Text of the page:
vet examines rabbit teeth, rabbit teeth trimming
Image Credit: Eric Isselee, Shutterstock

Treatments for Parasites

  • $50 – $200

Rabbits can get parasites just like every other animal. Parasites can be very expensive to get rid of in some cases. However, in most cases, a simple prescription medication may be able to handle this issue. You can expect the cost to be at the lower end of this range unless there are complications from the parasites that require more treatment.


  • $1,000+

While we would prefer for our rabbits never to get sick, they will. Emergencies can cost thousands of dollars at a time. It is preferable to have an emergency fund set aside for these situations, as most people don’t have thousands of dollars laying around for these sorts of things. Emergency vet consultations are often more expensive than regular visits as well.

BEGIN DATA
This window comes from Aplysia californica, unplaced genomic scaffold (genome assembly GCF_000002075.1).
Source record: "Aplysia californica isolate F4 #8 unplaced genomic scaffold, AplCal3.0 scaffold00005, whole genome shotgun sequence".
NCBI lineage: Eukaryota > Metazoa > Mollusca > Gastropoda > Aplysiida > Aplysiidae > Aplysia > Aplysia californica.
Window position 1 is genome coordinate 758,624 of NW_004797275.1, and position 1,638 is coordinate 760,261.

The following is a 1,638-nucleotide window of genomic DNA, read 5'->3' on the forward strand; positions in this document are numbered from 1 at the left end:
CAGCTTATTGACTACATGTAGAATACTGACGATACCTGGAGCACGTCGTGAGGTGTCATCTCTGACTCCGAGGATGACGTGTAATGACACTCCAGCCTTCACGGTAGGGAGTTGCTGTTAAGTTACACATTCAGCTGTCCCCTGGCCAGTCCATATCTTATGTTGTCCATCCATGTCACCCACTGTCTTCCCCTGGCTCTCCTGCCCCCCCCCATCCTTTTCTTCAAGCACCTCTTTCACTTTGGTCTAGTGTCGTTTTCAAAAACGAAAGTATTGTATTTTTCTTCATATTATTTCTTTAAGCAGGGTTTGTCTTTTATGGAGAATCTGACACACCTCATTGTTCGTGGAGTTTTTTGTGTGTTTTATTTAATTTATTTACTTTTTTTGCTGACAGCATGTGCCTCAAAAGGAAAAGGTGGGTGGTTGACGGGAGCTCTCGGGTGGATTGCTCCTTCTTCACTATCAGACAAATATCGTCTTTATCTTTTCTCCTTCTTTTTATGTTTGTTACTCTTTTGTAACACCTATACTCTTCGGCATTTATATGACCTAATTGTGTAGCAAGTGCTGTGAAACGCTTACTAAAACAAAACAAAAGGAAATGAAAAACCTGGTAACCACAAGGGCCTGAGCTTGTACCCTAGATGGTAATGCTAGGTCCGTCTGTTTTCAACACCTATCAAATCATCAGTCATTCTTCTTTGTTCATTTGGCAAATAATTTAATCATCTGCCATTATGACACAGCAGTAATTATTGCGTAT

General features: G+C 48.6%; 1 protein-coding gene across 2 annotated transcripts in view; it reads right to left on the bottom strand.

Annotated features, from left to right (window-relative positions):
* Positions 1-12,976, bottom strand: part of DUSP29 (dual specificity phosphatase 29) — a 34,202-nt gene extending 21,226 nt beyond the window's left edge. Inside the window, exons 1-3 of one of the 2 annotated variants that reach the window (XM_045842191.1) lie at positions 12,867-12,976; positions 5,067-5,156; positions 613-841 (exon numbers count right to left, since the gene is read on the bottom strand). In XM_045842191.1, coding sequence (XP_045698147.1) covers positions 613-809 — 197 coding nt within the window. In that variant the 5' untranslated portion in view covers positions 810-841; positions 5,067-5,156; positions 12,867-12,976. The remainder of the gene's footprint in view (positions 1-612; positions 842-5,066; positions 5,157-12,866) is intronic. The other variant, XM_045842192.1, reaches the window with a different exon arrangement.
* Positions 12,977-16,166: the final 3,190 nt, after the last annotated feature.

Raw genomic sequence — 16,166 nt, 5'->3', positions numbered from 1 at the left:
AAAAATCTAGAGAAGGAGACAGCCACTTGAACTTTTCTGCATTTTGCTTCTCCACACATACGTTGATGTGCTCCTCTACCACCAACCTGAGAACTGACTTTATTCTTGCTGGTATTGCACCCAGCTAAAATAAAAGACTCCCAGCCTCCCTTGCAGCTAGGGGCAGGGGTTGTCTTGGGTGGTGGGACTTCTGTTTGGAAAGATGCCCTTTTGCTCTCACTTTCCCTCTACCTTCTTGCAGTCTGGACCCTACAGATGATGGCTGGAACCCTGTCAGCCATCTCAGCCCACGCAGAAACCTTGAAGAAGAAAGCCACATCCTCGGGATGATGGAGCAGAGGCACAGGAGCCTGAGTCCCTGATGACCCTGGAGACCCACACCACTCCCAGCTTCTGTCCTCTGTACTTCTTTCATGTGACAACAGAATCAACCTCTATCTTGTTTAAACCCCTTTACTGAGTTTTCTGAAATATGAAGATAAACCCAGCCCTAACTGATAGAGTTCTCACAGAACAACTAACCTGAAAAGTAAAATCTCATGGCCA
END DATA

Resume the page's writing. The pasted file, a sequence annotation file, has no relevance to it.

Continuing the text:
rabbit lying low
Image Credit: Åsa Lundqvist, Pixabay

Medication for On-Going Conditions

  • $500 – $800

Rabbits aren’t particularly prone to any ongoing problems. However, it is possible. Depending on the specific health problem, this can cost you over $500 a year. Rabbits with multiple conditions will need to double that number.


  • $240 – $500

The cost of insuring a rabbit can be expensive. There are not many options out there, so you can’t do very much shopping around. You may be stuck with a higher price simply because that is the only option in your area. Either way, you can expect to pay at least $20 a month for a very basic plan.


  • $300 – $600

Another significant expense is food. This is a reoccurring expense, of course. Rabbits need both hay and veggies. Your cost will depend on what you pick for both of these categories. There are expensive veggies and inexpensive veggies, for example. In general, you can expect that it will cost about $40 per month.

Rabbits are smaller animals, so they don’t eat that much.